The analogy isn't perfect, of course. Palin's background really is marginal middle class, and she bounced around several community colleges before getting runner-up as Miss Alaska and finally graduating from the University of Idaho. W's redneck cred is totally bogus, having come from old New England money and schooling at Phillips Academy, Yale, and Harvard Biz. Of course, he got into Yale as a "legacy" (affirmative action for rich white kids), and it's pretty clear that he didn't get into Harvard Biz based on his academic record or business acumen. But he obviously didn't learn anything, and his dimwittedness has been reliable fodder for Leno pretty much nightly. Then there's Palin's interviews with Charles Gibson and a couple of subsequent unscripted brushes with the press which were so excruciatingly embarrassing that I almost felt sorry for her.

Maybe the infatuation with Palin stems partially from relief that we didn't have the loathsome Joe Lieberman thrust upon us. But God help us if the Palin-McCain ticket wins, and the Certified War Hero croaks! That shrill screechy voice alone would be enough to put the TV on mute for the next four years.

By the way, apparently not everyone in Alaska thinks the Divine Sarah hung the Northern Lights. Check out this report.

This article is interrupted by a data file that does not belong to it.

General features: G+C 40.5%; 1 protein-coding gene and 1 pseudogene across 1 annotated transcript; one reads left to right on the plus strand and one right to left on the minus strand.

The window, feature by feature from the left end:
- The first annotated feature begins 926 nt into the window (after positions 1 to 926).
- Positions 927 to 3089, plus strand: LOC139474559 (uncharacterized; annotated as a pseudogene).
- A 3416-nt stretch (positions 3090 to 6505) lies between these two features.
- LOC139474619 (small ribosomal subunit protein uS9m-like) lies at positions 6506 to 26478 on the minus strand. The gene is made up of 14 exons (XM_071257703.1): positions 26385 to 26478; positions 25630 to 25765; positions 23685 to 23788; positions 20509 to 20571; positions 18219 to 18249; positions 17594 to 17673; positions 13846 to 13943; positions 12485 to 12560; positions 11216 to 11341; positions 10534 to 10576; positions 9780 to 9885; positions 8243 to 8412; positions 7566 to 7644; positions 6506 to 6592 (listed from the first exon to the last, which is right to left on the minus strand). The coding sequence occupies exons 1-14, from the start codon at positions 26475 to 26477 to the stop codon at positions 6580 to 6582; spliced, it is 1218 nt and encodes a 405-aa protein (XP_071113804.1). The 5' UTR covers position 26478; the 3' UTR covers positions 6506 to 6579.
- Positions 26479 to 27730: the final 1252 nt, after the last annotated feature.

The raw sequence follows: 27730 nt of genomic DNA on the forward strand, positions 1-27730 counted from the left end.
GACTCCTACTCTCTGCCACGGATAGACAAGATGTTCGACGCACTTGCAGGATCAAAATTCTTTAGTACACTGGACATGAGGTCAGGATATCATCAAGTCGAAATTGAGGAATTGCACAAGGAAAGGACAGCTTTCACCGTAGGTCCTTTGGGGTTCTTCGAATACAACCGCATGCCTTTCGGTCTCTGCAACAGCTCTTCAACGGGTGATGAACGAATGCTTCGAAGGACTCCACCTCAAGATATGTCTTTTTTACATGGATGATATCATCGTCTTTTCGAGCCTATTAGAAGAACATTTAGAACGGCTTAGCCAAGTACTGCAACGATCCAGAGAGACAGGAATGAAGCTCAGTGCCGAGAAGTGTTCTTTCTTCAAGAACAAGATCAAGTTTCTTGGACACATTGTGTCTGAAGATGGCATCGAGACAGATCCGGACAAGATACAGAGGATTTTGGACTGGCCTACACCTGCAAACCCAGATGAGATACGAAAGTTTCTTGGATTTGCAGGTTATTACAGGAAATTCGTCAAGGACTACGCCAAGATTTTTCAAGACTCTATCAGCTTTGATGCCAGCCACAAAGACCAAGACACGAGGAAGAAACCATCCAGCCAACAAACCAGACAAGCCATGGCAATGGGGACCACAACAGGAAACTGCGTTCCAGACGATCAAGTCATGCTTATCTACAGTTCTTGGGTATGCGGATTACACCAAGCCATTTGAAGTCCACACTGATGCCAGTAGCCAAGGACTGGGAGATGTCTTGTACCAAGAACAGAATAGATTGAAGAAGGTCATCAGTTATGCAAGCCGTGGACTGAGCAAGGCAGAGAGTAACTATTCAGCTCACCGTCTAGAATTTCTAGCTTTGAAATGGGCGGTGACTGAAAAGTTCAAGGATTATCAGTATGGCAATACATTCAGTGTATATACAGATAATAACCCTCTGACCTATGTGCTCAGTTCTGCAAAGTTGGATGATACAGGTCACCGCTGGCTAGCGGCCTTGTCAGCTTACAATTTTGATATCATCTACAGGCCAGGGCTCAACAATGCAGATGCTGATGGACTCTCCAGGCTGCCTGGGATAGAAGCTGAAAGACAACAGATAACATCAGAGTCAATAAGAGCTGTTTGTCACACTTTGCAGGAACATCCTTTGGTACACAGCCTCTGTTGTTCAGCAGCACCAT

Addendum: OMG, it keeps getting better. Check out the video in this post. This woman could become president, people!


Friday, September 19, 2008

A Good Night at the CCCA Candidates Forum

There was a standing-room-only crowd for last night's candidates forum at the Long View Gallery sponsored by the Convention Center Community Association (CCCA). I think the consensus of those in attendance was that the format worked well--we got thoughtful answers to serious questions in an informal but respectful atmosphere. [Full disclosure: Your humble servant was one of the moderators and drafted the questions along with co-moderator Virginia Lee.]

Kudos to Martin Moulton and Charles Walker for organizing the forum and thanks to Ron Greene of Good Libations and to Veranda Restaurant and Safeway for providing a great spread of food and drink.

I had not met or even heard Christina Culver (Jack Evans' Republican challenger) previously, but she appears to be a respectable candidate with some interesting views on the issues. But she will have work very hard to overcome the depth of knowledge and extensive experience that Evans demonstrated in his responses to the questions.

Most of the time was focused on the ANC. Commissioner Mike Bernardo represented ANC2F (basically the Logan Circle area), which works well and would be a model for ANC2C to emulate if the current deadlock on the commission can be broken. Incumbents Kevin Chapple and Alex Padro as well as new candidates Theresa Sule and Jessica Lanza took part last night. None of their opponents deigned to show up, though all were invited to do so. This is a perfect example of their contempt for the community, which the basic reason that ANC2C remains such a pathetic parody. On November 4 we have a chance to change all that.


Wednesday, September 17, 2008

ANC and Ward 2 Candidates Forum, Thursday Night